Farmers are always in a tussle with Mother Nature. Last year it was a record warm Spring and a devastating Summer drought. This year, it is the continued cold snap and flooding. We need to get seed in the ground so that it can mature in time and be ready for harvest but we also need the ground warm and dry enough to get into the fields.
For many of us who have a supporting role on farms or in farmers’ lives, planting means saying “goodbye” for a solid six (or more) weeks. I had my goodbye chat last night, planting hasn’t started, but it will in the next few days. There may be a quick call from a tractor cab here and there, but I’m not holding out a lot of hope. After seven years in the country, I’ve gotten used to the rhythm and the calendar that farm men live by. I’m not saying that I like it, I’m just used to it now.
I’m in the process of getting back into the groove. I was in Vegas for a conference last week and I’m now off to another conference in Syracuse tomorrow. The only thing that seems to be getting me through the daylight hours is caffeine – a lot of caffeine.
Lucky for me, I just received a “new” coffee maker. Actually, it’s an ancient relic. A glass percolator that’s 6-cup designation is more like only 2 1/2 cups. It is beautiful, all gold and black and grandma-looking. I think that it was an unopened wedding gift from the 1960’s that somehow found its way to me. I am in love with my percolator, though I’ll admit that there have been a few issues along the way. Brewing a morning cup of joe in a percolator is more of an art than a mindless act of flipping a switch.
For example, if you let the water come to a full boil then you get a mess and a cup full of grounds. Actually, no matter what I do there is a small silt layer at the bottom of the pot every morning. I think that I need to purchase a larger ground coffee than the black-dirt richness that I bought for my other love – my silver one-cup espresso maker.
But regardless, I do not care. Good, bad or silty – my ancient percolator makes me think of breakfasts of scrambled eggs, bacon, toast and grapefruit served in pretty breakfast nooks full of sunshine…even when all I have time for is a rushed cup of coffee in my car on the way to work.
I am about to embark on one great big, holy crap adventure – and I’m kind of terrified. The terror isn’t going to hold me back, in fact it is pushing me forward, but the fears of failure or success or getting hurt along the way – all these things are beginning to knot together in my tummy. You see, next week I am flying to Las Vegas for a national conference where I am going to be part of two panel discussions about farming, women, and communications. It is an amazing opportunity – one that I reached for and grabbed. An opportunity I plan to take full advantage of…but that doesn’t mean I’m not scared to death.
The other morning as I was stirring my coffee and staring at the clock, I realized that all grand adventures are, in some way, kind of terrifying. Adventures aren’t smooth and easy and always full of fun. That’s a vacation. No, adventures are full of tough treks and scary moments and amazing payoffs. I’m ready for the adventure – and the happy ending too.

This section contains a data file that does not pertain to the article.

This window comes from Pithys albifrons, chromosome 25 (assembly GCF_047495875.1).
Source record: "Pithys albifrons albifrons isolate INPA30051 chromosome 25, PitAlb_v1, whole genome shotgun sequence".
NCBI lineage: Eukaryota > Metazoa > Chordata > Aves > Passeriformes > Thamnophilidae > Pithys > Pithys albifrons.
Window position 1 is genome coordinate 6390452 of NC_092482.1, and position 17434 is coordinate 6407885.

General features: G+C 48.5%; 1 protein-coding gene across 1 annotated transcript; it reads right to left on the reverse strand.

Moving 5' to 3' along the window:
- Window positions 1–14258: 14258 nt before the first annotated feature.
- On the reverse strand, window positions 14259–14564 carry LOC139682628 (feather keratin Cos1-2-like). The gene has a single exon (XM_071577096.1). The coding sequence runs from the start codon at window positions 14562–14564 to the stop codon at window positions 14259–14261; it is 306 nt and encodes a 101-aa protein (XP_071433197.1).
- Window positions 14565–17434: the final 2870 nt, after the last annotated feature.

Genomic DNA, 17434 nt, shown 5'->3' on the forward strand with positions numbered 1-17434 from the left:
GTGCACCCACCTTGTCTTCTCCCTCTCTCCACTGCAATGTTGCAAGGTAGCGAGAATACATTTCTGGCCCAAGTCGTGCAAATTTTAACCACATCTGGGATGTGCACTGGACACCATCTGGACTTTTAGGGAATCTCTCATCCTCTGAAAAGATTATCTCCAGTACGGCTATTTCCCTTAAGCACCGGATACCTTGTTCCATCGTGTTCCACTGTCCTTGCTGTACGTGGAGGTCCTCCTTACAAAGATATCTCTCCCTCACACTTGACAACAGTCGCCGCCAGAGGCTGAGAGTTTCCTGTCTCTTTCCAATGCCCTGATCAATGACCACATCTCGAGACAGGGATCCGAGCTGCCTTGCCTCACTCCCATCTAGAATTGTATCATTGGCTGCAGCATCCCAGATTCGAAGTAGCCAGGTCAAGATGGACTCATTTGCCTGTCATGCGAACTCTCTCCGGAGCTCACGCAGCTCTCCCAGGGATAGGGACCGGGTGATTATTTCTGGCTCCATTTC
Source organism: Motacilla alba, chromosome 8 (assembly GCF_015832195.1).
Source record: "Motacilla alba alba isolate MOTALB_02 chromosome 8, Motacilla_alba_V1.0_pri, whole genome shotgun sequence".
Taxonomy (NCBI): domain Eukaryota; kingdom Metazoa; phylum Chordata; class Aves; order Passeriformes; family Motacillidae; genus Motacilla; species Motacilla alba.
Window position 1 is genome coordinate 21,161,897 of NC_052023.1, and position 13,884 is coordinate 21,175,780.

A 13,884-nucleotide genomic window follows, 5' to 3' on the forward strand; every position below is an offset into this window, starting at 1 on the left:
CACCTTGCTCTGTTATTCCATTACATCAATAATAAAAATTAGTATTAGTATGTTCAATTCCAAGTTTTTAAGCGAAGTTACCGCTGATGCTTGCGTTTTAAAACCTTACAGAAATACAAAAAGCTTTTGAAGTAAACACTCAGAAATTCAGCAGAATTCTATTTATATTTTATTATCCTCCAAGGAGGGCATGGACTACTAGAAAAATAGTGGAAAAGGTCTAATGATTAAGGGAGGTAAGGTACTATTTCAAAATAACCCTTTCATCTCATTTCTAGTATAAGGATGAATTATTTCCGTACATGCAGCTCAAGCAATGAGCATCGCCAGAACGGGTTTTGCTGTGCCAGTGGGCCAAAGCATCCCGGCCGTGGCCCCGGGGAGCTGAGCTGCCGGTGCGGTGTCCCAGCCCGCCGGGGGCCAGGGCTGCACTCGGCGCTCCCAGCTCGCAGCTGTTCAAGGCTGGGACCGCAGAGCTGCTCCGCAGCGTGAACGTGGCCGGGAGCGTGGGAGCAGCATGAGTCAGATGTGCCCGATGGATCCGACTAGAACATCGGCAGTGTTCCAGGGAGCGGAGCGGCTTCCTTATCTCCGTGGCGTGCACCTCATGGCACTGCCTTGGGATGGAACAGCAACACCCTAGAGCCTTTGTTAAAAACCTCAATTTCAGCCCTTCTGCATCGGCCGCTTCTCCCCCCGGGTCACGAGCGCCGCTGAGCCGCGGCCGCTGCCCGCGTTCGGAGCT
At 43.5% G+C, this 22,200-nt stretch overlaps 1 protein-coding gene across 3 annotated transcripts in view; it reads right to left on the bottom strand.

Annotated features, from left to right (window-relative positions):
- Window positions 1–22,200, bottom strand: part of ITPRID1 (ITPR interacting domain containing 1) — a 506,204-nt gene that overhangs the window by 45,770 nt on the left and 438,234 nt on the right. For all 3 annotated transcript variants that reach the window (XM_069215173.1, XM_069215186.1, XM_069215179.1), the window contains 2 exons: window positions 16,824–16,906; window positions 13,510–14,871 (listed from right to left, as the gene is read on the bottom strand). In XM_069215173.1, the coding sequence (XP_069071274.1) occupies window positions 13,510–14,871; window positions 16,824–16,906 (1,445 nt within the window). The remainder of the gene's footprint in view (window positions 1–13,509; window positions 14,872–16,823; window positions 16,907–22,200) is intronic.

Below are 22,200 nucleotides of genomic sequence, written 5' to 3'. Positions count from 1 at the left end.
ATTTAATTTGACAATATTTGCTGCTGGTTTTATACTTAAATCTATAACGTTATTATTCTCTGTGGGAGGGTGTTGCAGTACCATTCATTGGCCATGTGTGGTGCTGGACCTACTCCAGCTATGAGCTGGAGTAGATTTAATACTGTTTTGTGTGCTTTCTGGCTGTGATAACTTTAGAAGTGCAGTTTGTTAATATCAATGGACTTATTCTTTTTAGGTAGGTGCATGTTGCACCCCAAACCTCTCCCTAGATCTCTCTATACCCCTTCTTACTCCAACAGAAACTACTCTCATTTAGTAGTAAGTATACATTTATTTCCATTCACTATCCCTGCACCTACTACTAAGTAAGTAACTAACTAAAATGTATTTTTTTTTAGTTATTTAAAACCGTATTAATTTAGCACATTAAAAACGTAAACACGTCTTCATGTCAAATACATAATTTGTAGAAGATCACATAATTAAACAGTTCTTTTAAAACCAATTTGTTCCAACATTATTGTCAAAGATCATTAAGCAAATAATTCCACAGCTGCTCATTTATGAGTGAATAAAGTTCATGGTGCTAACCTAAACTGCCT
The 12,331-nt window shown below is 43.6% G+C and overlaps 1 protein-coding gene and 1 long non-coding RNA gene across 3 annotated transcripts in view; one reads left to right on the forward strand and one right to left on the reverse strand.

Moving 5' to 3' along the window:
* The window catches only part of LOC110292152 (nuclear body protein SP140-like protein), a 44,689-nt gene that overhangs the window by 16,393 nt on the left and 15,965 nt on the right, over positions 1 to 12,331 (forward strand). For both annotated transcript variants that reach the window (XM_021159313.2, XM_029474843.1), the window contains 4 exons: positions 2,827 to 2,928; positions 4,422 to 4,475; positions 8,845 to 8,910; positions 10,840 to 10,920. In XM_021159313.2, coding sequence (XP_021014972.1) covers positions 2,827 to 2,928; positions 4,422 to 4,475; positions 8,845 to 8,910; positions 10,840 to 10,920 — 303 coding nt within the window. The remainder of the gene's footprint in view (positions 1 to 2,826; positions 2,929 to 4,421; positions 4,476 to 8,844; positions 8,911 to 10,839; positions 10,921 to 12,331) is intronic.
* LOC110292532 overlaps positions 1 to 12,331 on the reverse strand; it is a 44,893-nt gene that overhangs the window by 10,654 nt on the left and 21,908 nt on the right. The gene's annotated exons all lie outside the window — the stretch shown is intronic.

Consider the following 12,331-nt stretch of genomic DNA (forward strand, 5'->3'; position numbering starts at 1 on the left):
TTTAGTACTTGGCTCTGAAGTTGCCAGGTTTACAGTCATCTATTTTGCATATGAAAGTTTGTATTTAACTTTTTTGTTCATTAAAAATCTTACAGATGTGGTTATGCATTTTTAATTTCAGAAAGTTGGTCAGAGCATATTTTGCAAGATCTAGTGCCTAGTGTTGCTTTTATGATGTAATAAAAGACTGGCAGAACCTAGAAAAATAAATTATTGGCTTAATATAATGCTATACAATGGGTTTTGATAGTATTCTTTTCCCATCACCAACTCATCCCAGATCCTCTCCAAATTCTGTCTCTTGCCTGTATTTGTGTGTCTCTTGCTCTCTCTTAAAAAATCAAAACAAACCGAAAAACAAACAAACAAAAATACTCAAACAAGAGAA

I’ve been practicing my presentation (about farming, women, and communications) for a few weeks now, but I felt like I needed a fresh perspective. I called my friend, the Lemon Drop (sour and sweet all at the same time) over for dinner. The Lemon Drop realizes that there is no such thing as a free dinner where I am concerned. When I come a-callin’ he can expect a delicious meal, a lot of questions and very likely a blog entry the morning after.
Anyway, I think the best part of the evening was listening to the Lemon Drop reading my presentation about farming, women, and communications. Hearing him say things like “It’s called being a woman, right?” with sincerity made me giggle. A deep, gravelly voice – one that can be grumpy and pumpy at times – talking about the strengths women have, well, it made me see the presentation with fresh eyes and a pretty light heart…and I wasn’t so scared anymore either.
I am going to let you in on a widely known secret: 90% of the time my brain is occupied with romance. How to recognize it (a skill I woefully lack). How to get it (again, not my strong suit). How to define it (yeah, not great there either). How, how, how. I am, without a doubt, a romance addict. A fifteen year-old giggling girl in a thirty-six year-old woman’s body. The thing is, I wasn’t boy crazy at fifteen – that didn’t kick in till I was nearly thirty.
As a romance addict, my latest drug of choice is the Modern Love blog from the New York Times. The other day I read Albert Stern’s essay on his son’s first crush and the girl who stole his heart. A ten minute episode in the life of a two year-old that spoke to the past, the present, and the future of romantic encounters.
Romance is a constant, like prime numbers or Pi. There is a high, then a low that results in either success or failure. Or, as Stern put it: “First you have a little thrill, then a little fun, then a little disappointment, and then come the brain-eating zombies.” How true, how very true.
The muddy paths and March winds tend to bring romance to my door. My most romantic moments have happened in the month of March. This fact has led some of my family and friends to deem March my hottest month. Thus far, there haven’t been any takers in 2013, but we are only thirteen days in so there’s time.
Should romance knock, I’ll be sure to enjoy the ride while keeping an eye out for the brain-eating zombies.